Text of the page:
Pesticide regulations

By CMTA Staff

Capitol Update, July 11, 2008 Share this on FacebookTweet thisEmail this to a friend

While regulation of pesticides has long been primarily the jurisdiction of the Cal EPA’s Department of Pesticide Regulation (DPR), AB 977(Fiona Ma, D-San Francisco) would give local jurisdiction authority to regulate these substances.  This bill has been designated an emergency statute and would go into effect immediately if passed by the Legislature and signed by the Governor.  

To quote from DPR: "Pesticides are unique among toxic substances. They are not an unwanted byproduct of another process, for example, of an industrial operation or an automobile engine. Pesticides are produced specifically for their toxicity to a target pest and must be purposely introduced into the environment to do their job.  Therefore, regulation of pesticides does not focus solely on assessing toxicity but also on managing risk by controlling exposure. The effects – beneficial, harmful or benign – of pesticides or any substance are dependent on several factors. The most important is exposure – how much and how often"

If AB 977 were enacted into law, more than 500 local jurisdictions could adopt separate regulations pertaining to the use of pesticides.  The result would be a patchwork of regulations that would impact the public health, economy and environment of California.  

Public health, sanitation and safety may be compromised.  Reducing the availability and use of tested and effective pesticides could erode the ability to control pests that carry disease and spread allergens and infectious germs.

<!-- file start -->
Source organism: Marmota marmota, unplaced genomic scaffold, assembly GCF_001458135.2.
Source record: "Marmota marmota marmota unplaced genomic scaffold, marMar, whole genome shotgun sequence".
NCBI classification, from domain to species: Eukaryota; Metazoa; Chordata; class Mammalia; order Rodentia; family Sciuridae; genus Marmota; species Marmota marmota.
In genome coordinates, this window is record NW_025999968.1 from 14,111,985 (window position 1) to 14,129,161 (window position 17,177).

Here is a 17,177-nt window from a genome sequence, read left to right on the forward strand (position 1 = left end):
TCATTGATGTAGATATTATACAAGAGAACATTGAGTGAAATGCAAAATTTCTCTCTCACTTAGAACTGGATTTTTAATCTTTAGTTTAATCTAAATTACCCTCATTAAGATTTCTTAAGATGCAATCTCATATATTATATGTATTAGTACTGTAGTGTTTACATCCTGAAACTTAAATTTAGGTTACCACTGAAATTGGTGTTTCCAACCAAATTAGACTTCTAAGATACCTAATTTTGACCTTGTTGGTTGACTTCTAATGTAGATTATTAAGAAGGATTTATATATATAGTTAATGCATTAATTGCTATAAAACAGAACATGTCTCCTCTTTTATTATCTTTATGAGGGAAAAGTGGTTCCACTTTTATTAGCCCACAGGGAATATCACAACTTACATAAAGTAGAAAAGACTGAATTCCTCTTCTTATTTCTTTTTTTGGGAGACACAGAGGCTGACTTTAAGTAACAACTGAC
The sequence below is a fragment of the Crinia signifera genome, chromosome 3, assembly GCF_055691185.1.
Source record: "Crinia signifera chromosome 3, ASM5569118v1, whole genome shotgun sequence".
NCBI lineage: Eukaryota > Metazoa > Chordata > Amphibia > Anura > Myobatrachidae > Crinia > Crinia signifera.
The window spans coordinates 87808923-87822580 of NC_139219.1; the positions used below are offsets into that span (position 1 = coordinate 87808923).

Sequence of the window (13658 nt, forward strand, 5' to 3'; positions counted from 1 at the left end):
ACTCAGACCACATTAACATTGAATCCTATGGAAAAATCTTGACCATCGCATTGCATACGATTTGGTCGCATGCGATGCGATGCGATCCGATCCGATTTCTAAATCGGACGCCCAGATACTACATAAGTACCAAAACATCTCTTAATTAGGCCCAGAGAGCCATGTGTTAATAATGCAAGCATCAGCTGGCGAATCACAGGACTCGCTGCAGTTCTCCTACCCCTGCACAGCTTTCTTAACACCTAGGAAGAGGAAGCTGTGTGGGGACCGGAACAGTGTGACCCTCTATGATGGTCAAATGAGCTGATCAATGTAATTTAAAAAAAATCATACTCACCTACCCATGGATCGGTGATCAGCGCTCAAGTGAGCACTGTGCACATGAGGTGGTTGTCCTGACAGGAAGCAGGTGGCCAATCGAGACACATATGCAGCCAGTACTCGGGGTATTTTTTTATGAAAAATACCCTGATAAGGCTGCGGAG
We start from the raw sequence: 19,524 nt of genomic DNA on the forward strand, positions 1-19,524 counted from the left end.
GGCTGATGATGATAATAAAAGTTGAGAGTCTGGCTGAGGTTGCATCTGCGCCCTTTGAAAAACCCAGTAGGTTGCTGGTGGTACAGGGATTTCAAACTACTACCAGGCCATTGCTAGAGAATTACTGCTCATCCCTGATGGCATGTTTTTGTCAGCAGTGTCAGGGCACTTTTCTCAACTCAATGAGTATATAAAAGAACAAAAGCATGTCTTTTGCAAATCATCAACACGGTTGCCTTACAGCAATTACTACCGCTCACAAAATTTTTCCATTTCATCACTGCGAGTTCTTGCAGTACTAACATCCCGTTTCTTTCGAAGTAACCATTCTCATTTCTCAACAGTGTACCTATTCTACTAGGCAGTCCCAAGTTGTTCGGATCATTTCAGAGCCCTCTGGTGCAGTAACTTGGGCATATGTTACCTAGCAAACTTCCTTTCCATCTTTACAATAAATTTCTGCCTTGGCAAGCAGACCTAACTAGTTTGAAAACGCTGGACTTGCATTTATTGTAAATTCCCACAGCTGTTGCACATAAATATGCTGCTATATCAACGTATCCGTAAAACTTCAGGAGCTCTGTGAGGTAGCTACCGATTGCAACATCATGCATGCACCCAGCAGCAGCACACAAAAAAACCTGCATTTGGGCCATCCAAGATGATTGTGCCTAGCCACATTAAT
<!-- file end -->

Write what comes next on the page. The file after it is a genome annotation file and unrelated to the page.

Production of both non-agricultural and agricultural crops would be hindered.  Potential multiple regulations of these valuable productions tools will limit the ability to control pests that have detrimental effects on crops including nursery, sod, flower and other specialty crops.  It also puts local producers at a competitive disadvantage to those without such ordinances further stressing the ability to remain competitive.

Human health could suffer.  Uncontrolled pests cause real and documented human health risks ranging from increased asthma attacks caused by cockroach infestations, to hanta viruses and plague carried by rodents, Lyme disease carried by ticks, to West Nile Virus and other Encephalitic diseases transmitted by mosquitoes that may cause severe illness and even loss of life.  

California has the most comprehensive regulations in the nation restricting the use of pesticides and has the largest and best trained enforcement organization, in DPR.  AB 977 would undermine this comprehensive system of regulation and enforcement and jeopardize California’s citizens, environment and economy.

On June 30th, AB 977 was amended from a study bill into its present form and has recently been referred to the Senate Environmental Quality Committee.  CMTA is now on record in opposition.  

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